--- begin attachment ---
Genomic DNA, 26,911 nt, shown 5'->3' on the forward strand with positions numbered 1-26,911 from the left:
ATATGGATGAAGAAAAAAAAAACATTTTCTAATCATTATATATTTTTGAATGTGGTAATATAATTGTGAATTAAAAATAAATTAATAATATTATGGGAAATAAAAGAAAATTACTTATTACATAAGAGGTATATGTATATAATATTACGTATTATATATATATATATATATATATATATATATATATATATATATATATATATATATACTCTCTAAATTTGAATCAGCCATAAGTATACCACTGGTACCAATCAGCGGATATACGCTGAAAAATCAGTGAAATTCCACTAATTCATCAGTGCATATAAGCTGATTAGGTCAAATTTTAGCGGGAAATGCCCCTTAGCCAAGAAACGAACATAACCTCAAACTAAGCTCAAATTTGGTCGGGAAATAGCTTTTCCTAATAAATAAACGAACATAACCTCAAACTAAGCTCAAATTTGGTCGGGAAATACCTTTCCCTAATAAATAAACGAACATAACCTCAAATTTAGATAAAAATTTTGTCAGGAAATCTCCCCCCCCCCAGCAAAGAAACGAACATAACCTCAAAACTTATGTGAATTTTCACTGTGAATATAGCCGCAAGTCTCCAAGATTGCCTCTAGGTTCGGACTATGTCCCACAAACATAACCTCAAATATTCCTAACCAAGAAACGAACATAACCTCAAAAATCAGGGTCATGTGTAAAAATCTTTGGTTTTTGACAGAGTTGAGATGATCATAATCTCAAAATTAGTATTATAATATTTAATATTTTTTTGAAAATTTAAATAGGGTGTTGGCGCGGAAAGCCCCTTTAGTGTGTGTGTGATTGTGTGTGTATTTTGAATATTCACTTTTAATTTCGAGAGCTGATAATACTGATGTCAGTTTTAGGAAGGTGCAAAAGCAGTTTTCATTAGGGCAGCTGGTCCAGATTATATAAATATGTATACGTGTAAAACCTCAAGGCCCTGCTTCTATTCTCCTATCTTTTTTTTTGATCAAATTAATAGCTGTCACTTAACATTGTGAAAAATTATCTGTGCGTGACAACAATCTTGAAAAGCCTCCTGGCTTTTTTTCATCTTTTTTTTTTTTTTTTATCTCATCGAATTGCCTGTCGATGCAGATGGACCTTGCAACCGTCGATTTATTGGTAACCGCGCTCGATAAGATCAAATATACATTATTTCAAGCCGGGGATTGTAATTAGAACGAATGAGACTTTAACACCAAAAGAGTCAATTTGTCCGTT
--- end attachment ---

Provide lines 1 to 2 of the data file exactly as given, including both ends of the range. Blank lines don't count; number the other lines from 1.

Genomic DNA, 26,911 nt, shown 5'->3' on the forward strand with positions numbered 1-26,911 from the left:
ATATGGATGAAGAAAAAAAAAACATTTTCTAATCATTATATATTTTTGAATGTGGTAATATAATTGTGAATTAAAAATAAATTAATAATATTATGGGAAATAAAAGAAAATTACTTATTACATAAGAGGTATATGTATATAATATTACGTATTATATATATATATATATATATATATATATATATATATATATATATATATATATATACTCTCTAAATTTGAATCAGCCATAAGTATACCACTGGTACCAATCAGCGGATATACGCTGAAAAATCAGTGAAATTCCACTAATTCATCAGTGCATATAAGCTGATTAGGTCAAATTTTAGCGGGAAATGCCCCTTAGCCAAGAAACGAACATAACCTCAAACTAAGCTCAAATTTGGTCGGGAAATAGCTTTTCCTAATAAATAAACGAACATAACCTCAAACTAAGCTCAAATTTGGTCGGGAAATACCTTTCCCTAATAAATAAACGAACATAACCTCAAATTTAGATAAAAATTTTGTCAGGAAATCTCCCCCCCCCCAGCAAAGAAACGAACATAACCTCAAAACTTATGTGAATTTTCACTGTGAATATAGCCGCAAGTCTCCAAGATTGCCTCTAGGTTCGGACTATGTCCCACAAACATAACCTCAAATATTCCTAACCAAGAAACGAACATAACCTCAAAAATCAGGGTCATGTGTAAAAATCTTTGGTTTTTGACAGAGTTGAGATGATCATAATCTCAAAATTAGTATTATAATATTTAATATTTTTTTGAAAATTTAAATAGGGTGTTGGCGCGGAAAGCCCCTTTAGTGTGTGTGTGATTGTGTGTGTATTTTGAATATTCACTTTTAATTTCGAGAGCTGATAATACTGATGTCAGTTTTAGGAAGGTGCAAAAGCAGTTTTCATTAGGGCAGCTGGTCCAGATTATATAAATATGTATACGTGTAAAACCTCAAGGCCCTGCTTCTATTCTCCTATCTTTTTTTTTGATCAAATTAATAGCTGTCACTTAACATTGTGAAAAATTATCTGTGCGTGACAACAATCTTGAAAAGCCTCCTGGCTTTTTTTCATCTTTTTTTTTTTTTTTTATCTCATCGAATTGCCTGTCGATGCAGATGGACCTTGCAACCGTCGATTTATTGGTAACCGCGCTCGATAAGATCAAATATACATTATTTCAAGCCGGGGATTGTAATTAGAACGAATGAGACTTTAACACCAAAAGAGTCAATTTGTCCGTT